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Posts posted by TAHAWK

  1. 22 minutes ago, CynicalScouter said:

    Simple: the the claimant cannot even provide sufficient information to assert a claim, it is going to be dismissed.

    Again, there's this myth that you simply have to say "I was abused, pay me" and then suddenly the person is going to get cash.

    That's not the case. At all.

    We had a claim where the plaintiff supplies copious details.  We could find no information within the Telephone Company that the plaintiff existed, much less that one of our trucks hit him in a Cleveland street then left the alleged scene. It was late on the night of a storm, and we had nearly twenty trucks out working, some in that area.  All the trucks were carefully inspected - by us and the CPD, with no indication of an impact.  He also had a medical reports attesting to his injuries -  a fractured pelvis and broken arm included.  Fortunately, we could prove he was in jail in Toledo that night, following an automobile accident  If his claim was allowed fifty years later, it would have likely gone to a jury. 

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  2. Shortage of adult volunteers has been an increasingly severe problem over decades, and BSA has done little or nothing about it.  As a District Chairman,  tired of telling kids and want-to-be Co's that there could be no unit without X adults registered as Scouters,  I contacted Eagle Scouts not currently registered.  I got a 13% "take rate," including eight new Scoutmasters - well worth the effort.  I received a letter of reprimand from Region for violating the BSA policy that prohibited direct recruiting of adults: "Adults must come with the boys."  Well, that was not working well in Orange County in 1965 and is working far less well this century.  OK in Canada, Australia, UK, Philippines, India,  and Kenya.  Not OK in the BSA.  I read today that it's time to recruit "boys, girls [and]... families...."     Hanlon's Razor illustrated.  

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  3. Many Scouters taking WB in my council have not completed Scoutmaster Specific or IOLS.  This is supposedly not allowed, but "filling the course" rules over all else.  Naturally,  when you say to them "Knowing as you do the Aims of Scouting, let us now discuss how the Methods of Scouting meet those Aims," you get some strange looks. " But since you have a totally inadequate five minutes for Methods, there is no time to go back and reprise the inadequate fifteen minute session on Aims and Methods from Scoutmaster Specific.  Pretend training  completed on time is more important to some, like our Wood Badge Coordinator,  than  trustworthy training.  It is not that way in all councils, as I know from staffing elsewhere.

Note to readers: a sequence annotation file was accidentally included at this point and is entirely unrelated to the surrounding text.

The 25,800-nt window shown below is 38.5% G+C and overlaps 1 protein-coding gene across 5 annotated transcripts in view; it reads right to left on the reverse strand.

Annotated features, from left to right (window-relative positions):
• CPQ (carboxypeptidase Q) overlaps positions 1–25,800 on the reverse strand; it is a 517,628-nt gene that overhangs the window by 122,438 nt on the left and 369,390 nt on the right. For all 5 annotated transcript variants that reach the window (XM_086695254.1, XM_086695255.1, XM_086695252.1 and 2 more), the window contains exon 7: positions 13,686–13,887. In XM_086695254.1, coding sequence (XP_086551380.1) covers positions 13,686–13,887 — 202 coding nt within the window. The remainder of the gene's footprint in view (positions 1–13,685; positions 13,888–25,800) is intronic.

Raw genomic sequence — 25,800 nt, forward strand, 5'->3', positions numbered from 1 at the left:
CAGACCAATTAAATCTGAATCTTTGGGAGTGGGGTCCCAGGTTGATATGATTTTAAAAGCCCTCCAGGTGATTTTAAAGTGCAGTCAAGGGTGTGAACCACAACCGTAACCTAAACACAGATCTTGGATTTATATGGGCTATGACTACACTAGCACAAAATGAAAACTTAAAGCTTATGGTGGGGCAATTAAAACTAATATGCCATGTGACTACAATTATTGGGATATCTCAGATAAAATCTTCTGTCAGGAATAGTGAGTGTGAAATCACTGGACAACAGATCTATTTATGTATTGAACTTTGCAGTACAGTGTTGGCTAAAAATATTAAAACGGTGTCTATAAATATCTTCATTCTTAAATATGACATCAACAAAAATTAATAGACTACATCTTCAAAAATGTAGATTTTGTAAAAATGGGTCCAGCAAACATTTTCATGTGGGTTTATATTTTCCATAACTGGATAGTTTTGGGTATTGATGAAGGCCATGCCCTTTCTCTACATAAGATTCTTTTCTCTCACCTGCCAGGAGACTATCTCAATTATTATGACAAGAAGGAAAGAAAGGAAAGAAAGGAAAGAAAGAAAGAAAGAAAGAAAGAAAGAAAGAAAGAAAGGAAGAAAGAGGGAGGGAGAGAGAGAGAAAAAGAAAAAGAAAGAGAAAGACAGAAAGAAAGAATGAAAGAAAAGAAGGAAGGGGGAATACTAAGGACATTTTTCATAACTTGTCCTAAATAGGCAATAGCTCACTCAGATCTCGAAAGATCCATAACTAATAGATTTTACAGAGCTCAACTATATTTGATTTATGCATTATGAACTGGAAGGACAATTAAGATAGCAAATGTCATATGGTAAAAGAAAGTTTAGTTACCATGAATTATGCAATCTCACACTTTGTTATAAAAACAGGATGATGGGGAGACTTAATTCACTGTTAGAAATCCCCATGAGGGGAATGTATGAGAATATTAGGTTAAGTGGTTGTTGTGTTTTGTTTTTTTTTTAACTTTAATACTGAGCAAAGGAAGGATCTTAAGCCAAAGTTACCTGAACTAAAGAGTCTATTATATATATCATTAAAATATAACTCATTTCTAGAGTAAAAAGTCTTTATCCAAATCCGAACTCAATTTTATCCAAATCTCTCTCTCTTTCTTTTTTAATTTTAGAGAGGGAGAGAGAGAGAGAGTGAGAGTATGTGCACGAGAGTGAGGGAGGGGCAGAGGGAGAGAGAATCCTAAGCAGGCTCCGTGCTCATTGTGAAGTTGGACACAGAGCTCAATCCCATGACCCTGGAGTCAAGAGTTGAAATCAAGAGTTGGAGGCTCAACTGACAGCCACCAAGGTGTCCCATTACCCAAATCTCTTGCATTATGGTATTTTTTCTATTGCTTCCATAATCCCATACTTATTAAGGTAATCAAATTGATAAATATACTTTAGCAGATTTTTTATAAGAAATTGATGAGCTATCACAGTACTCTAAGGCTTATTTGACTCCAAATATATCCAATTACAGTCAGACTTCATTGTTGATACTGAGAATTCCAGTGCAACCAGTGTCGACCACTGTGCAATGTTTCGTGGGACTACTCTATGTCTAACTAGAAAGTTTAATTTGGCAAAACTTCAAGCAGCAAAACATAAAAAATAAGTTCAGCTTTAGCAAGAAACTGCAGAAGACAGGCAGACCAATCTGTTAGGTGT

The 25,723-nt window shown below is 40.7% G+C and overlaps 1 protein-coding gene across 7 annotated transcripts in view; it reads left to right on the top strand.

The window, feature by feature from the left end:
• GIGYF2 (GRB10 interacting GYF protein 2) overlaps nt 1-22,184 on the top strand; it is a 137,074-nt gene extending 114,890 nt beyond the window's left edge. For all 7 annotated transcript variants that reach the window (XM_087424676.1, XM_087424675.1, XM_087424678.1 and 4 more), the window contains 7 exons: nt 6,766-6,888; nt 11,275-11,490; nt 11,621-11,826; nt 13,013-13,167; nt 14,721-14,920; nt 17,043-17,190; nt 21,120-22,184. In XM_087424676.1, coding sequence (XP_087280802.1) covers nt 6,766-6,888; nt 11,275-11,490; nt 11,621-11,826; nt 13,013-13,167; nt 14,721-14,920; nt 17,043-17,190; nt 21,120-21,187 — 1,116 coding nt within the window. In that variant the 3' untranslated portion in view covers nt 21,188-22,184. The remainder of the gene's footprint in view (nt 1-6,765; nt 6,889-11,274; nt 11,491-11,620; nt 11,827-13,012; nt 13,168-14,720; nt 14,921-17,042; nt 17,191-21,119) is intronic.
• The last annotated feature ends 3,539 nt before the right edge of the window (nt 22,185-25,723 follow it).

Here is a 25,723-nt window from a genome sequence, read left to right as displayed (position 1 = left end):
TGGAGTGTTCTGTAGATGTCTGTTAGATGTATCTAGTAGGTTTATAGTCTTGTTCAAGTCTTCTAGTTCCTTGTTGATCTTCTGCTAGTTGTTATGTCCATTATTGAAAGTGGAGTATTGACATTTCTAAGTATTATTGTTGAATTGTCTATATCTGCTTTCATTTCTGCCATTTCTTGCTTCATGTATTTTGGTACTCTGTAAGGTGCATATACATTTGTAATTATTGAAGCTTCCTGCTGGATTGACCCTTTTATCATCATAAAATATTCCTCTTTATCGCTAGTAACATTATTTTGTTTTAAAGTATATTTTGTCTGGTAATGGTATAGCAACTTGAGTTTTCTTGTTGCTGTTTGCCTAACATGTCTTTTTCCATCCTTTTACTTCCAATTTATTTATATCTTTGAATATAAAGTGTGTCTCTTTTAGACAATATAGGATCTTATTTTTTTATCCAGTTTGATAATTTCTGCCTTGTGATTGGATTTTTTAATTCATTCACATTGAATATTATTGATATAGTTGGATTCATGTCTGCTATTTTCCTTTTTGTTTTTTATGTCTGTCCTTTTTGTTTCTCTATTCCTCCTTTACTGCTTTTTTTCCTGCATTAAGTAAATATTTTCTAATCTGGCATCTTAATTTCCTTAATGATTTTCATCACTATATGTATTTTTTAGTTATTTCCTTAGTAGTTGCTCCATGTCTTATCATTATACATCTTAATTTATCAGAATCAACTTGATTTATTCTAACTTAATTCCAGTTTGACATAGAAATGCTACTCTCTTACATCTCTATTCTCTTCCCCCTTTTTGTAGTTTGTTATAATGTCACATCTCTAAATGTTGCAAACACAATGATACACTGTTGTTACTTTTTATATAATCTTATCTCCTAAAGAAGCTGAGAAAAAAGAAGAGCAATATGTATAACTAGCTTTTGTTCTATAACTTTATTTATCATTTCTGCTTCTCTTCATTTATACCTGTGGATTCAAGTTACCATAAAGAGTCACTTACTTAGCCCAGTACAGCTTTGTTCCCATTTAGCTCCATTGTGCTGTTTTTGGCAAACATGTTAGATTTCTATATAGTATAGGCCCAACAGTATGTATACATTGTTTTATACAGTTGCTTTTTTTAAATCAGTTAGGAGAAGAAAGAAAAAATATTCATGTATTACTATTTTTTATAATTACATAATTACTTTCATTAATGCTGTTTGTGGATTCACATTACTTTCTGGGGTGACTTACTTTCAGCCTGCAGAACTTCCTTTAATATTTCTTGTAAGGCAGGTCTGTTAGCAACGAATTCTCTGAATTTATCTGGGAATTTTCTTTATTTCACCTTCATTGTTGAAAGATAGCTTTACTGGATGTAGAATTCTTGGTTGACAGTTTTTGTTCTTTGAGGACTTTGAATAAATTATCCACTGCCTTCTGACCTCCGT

(My solution was to offer my time off schedule and to supply disks or flash drives with the material- and other cool stuff, like an actual, coherent  explanation of the Patrol Method, and outdoor program information long gone from BSA literature.)



  4. 3 hours ago, CynicalScouter said:

    I've never done WB, but any program that is so poorly run that it results in grown adults being brought to tears should be evaluated and examined. That sounds horrible.

    Did you (or she?) leave any comment to review of the course? "Feedback is a gift".

    "results"?   Complex factors in her life got her to that state, most beyond the control of a training course staff.  Some people are simply more emotionally vulnerable than others.  Routine life is harder for them, and they need friends who can shelter them from day-to-day stress, like competitive candy throwing or singing in "public."   They find it hard to engage in unfamiliar activities amidst strangers.  She was possibly "talked into" attending against her instincts. The lady mentioned needed to just leave if her patrol mates and TG could not help her successfully cope.   I have never seen the gate locked. 

    Kids pushed into sports by parents or peers against their preferences are another population that often is miserable, and the joy of other participants only makes it worse for those who don't really want to be there.  As a "field" umpire in high school baseball, i have looked in towards the "plate" and seen kids at bat who close their eyes on each pitch.  Clearly, they didn't want to be there, but dad wanted them to "play."  i coached a little league team with one bright member who threw up before every game, and the parents knew it.  (But Bill Russell did the same before each Celtics game - or so he wrote.)

    The WB Course once had "The Game of Life" that, poorly managed by staff, caused anger and frustration.  Evaluations surfaced that problem and led to reform.

  5. One of the great failings of writers of bureaucratic practices is to lose sight of the goal(s).  (Another is that others must understand, not just the authors.)

    When I joined AT&T,  and its 1,000,000+  employees, it had many, many shelf feet of all-black ring binders of Bell System Practices ("BSPs"), including rules on how toilet paper would be installed in the holders (over, not under).  There was an entire department that made sure you did not have office furniture above your station in the bureaucracy .  They were informally called the "Furniture Police."  ("It does not matter if you bought that picture.  It's an oil, and you can only have a print.") These were the days of:  "Telephone sets come in black."